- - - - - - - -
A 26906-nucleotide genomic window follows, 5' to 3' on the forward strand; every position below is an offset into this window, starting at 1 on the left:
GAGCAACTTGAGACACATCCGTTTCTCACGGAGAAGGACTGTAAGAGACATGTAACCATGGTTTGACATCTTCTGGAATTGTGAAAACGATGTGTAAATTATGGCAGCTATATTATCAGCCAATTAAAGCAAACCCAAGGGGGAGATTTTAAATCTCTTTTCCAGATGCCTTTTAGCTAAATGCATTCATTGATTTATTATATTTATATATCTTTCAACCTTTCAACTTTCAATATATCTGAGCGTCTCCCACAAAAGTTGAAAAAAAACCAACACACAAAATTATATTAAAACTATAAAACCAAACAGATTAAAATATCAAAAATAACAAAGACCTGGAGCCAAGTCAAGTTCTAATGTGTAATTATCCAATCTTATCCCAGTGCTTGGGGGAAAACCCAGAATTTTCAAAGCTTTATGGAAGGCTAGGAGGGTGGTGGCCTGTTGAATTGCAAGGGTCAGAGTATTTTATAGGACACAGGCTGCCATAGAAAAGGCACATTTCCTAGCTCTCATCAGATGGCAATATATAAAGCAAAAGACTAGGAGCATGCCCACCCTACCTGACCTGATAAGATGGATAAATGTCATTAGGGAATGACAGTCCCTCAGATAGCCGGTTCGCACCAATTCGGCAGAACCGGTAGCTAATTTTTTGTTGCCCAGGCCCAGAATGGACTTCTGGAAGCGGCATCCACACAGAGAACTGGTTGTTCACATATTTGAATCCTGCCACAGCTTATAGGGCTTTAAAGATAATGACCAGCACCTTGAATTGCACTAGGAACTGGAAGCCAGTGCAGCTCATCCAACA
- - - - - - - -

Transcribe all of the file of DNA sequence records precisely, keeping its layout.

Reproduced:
A 26906-nucleotide genomic window follows, 5' to 3' on the forward strand; every position below is an offset into this window, starting at 1 on the left:
GAGCAACTTGAGACACATCCGTTTCTCACGGAGAAGGACTGTAAGAGACATGTAACCATGGTTTGACATCTTCTGGAATTGTGAAAACGATGTGTAAATTATGGCAGCTATATTATCAGCCAATTAAAGCAAACCCAAGGGGGAGATTTTAAATCTCTTTTCCAGATGCCTTTTAGCTAAATGCATTCATTGATTTATTATATTTATATATCTTTCAACCTTTCAACTTTCAATATATCTGAGCGTCTCCCACAAAAGTTGAAAAAAAACCAACACACAAAATTATATTAAAACTATAAAACCAAACAGATTAAAATATCAAAAATAACAAAGACCTGGAGCCAAGTCAAGTTCTAATGTGTAATTATCCAATCTTATCCCAGTGCTTGGGGGAAAACCCAGAATTTTCAAAGCTTTATGGAAGGCTAGGAGGGTGGTGGCCTGTTGAATTGCAAGGGTCAGAGTATTTTATAGGACACAGGCTGCCATAGAAAAGGCACATTTCCTAGCTCTCATCAGATGGCAATATATAAAGCAAAAGACTAGGAGCATGCCCACCCTACCTGACCTGATAAGATGGATAAATGTCATTAGGGAATGACAGTCCCTCAGATAGCCGGTTCGCACCAATTCGGCAGAACCGGTAGCTAATTTTTTGTTGCCCAGGCCCAGAATGGACTTCTGGAAGCGGCATCCACACAGAGAACTGGTTGTTCACATATTTGAATCCTGCCACAGCTTATAGGGCTTTAAAGATAATGACCAGCACCTTGAATTGCACTAGGAACTGGAAGCCAGTGCAGCTCATCCAACA